One thing you can count on with progressives: give them enough time and eventually they will shoot themselves in the foot. Over the top is too often their default setting.
In a recent article in the New York Times, Gerard Alexander, a political science professor at the University of Virginia, argues that Trump has a secret weapon which will help him get re-elected in 2020 – progressives themselves.
By dominating ‘the commanding heights of American culture’, as Alexander puts it, progressives have provided America with an almost non-stop diet of ideological media output. Films, chat shows and news programmes relentlessly push a liberal perspective. When what is supposedly entertainment is seen as a consciousness-raising exercise by those who produce it then it is not going to be uniformly accepted by those who receive it.
Middle America is aware of what is happening in America’s colleges. When they see the inanities of ‘safe spaces’ and students being upset about a banana peel they wonder just what is going on. When they witness the increasing restrictions on free speech they get worried. When they realise that the students are acting out what they have been taught by their lecturers they get downright angry. After all, who is paying the college fees for students to be indoctrinated? Their working parents and grandparents.
Alexander argues that by their assumption of moral and intellectual superiority, their brash confidence in themselves and their self-righteousness, those who are convinced they are ‘on the right side of history’ are creating a backlash. ‘And a backlash against liberals – a backlash that most liberals don’t seem to realise they’re causing – is going to get President Trump re-elected.’
The progressive machine has written off the ‘Deplorables’ as racist, transphobic and homophobic, people beyond hope. By demonising working-class Americans, they have attacked what used to be their own voter base and they are unlikely to get it back if they maintain their present course.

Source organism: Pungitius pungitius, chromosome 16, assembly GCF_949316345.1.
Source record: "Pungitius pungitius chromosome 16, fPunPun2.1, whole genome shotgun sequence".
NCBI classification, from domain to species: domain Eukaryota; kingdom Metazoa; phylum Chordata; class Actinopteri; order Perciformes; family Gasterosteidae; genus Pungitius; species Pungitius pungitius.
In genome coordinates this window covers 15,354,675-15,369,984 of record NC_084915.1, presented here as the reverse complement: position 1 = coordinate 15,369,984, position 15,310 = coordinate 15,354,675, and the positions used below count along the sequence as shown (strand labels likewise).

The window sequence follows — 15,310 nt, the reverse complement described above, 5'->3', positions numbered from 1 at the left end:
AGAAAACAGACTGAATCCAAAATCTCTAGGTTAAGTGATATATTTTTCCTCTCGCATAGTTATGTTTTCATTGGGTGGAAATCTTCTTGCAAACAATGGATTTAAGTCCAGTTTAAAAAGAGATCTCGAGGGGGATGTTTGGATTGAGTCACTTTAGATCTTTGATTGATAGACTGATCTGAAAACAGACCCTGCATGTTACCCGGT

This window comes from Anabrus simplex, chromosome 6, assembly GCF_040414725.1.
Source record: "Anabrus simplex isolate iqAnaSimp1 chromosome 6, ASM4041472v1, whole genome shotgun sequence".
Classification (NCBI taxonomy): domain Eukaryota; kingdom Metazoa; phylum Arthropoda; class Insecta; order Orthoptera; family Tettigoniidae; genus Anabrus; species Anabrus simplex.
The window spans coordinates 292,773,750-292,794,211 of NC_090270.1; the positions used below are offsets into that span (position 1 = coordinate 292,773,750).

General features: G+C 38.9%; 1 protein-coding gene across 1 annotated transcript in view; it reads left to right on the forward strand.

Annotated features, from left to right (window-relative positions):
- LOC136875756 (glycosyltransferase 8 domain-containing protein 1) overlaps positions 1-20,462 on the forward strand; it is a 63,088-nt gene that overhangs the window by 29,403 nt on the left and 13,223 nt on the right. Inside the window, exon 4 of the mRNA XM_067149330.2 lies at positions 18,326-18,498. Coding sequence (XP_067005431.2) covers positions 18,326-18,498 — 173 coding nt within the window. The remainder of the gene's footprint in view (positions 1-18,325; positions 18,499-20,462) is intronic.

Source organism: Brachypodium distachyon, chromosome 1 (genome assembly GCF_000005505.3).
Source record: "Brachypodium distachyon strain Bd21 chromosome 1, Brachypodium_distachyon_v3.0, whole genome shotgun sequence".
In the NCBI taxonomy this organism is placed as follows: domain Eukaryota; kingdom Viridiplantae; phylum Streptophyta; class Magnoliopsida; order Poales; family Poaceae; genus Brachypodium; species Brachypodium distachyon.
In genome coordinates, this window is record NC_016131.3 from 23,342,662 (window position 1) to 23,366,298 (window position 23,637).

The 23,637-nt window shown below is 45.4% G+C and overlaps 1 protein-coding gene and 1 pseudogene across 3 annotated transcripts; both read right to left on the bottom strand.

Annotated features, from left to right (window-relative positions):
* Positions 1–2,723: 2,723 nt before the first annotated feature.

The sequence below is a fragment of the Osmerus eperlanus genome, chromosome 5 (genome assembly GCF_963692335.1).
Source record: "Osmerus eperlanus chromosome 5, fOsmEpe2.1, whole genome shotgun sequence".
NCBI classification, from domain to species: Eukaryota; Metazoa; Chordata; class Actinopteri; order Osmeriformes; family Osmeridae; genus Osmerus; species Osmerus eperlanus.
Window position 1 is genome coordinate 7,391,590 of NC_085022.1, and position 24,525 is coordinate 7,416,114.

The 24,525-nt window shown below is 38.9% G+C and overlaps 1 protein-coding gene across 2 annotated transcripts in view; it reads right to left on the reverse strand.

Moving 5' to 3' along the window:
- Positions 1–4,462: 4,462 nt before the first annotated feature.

Progressives are front and centre in culture and education. The power of these platforms can’t be ignored. They are the ones who can set the agenda, express values, create instant celebrities such as Sandra Flake and David Hogg. But power has to be wielded with circumspection, something progressives are not very good at.
When ideologues are totally persuaded of their own righteousness, they have tin ears when it comes to hearing just how objectionable they can be. Utterly convinced that everyone is out of step but them, they blithely keep pressing ahead with their agenda and this inevitably gives rise to resentment.
If whenever you express a concern about uncontrolled immigration you are shouted down as a racist; if every time you say you believe in traditional marriage you are shouted down as a homophobe; if every time you express an opinion outwith the progressive bubble you are silenced with insults, then you will be reluctant to support those who hold you in contempt.
Amongst the Deplorables are many reasonable, thoughtful people who have traditional opinions, but who nevertheless are willing to listen to reasonable argument and even reconsider their stance. But they are not going to do that if they are vilified and scorned whenever they open their mouths.
During the 2008 election campaign, Barack Obama remarked that Rust Belt voters ‘get bitter, they cling to guns or religion or antipathy to people who aren’t like them’. What mattered was not so much who said it but because so many realised he was only saying what progressives were thinking.
Alexander notes: ‘Liberals are trapped in a self-reinforcing cycle. When they use their positions in American culture to lecture, judge and disdain, they push more people into an opposing coalition that liberals are increasingly prone to think of as deplorable. That only validates their own worst prejudices about the other America’.
The self-reinforcing cycle was seen in the May 15 primary elections to decide who would stand as Democratic candidates in forthcoming November mid-term elections. To the concern of party strategists, the Democratic voter base moved further Left.
Chris Borick, a pollster at Muhlenberg University, reckons that today ‘You have more moderate Dems, or more mainstream Democratic candidates, in a position where they’re having to fend off challenges from the Left.’
In Nebraska, Kara Eastman won in an Omaha-area district that national Democrats believed they could pick up in November. Eastman advocates universal background checks to buy guns, raising taxes, ‘environmental justice’ and decriminalising marijuana, all issues dear to progressives but unlikely to appeal to a broader base.
In the Pittsburgh area, two card-carrying members of the Democratic Socialists of America, Sara Innamorato and Summer Lee, beat incumbent state representatives in Democratic primaries with 65 per cent and 68 per cent of the vote respectively. The New Yorker magazine profiled Summer Lee the week before the primary.
You don’t really get a massive political movement under way based on increasing the size of government, raising taxes, restricting speech, establishing safe spaces and cry closets. Telling hard-working people that they will have to endlessly subsidise the poor by keeping them in a continuous state of government dependency is not persuasive.
The Leftward movement within the Democratic Party is not yet a Left-wing Tea Party, but those of us who have witnessed the growth and influence of Momentum in the UK can see the direction in which it is moving.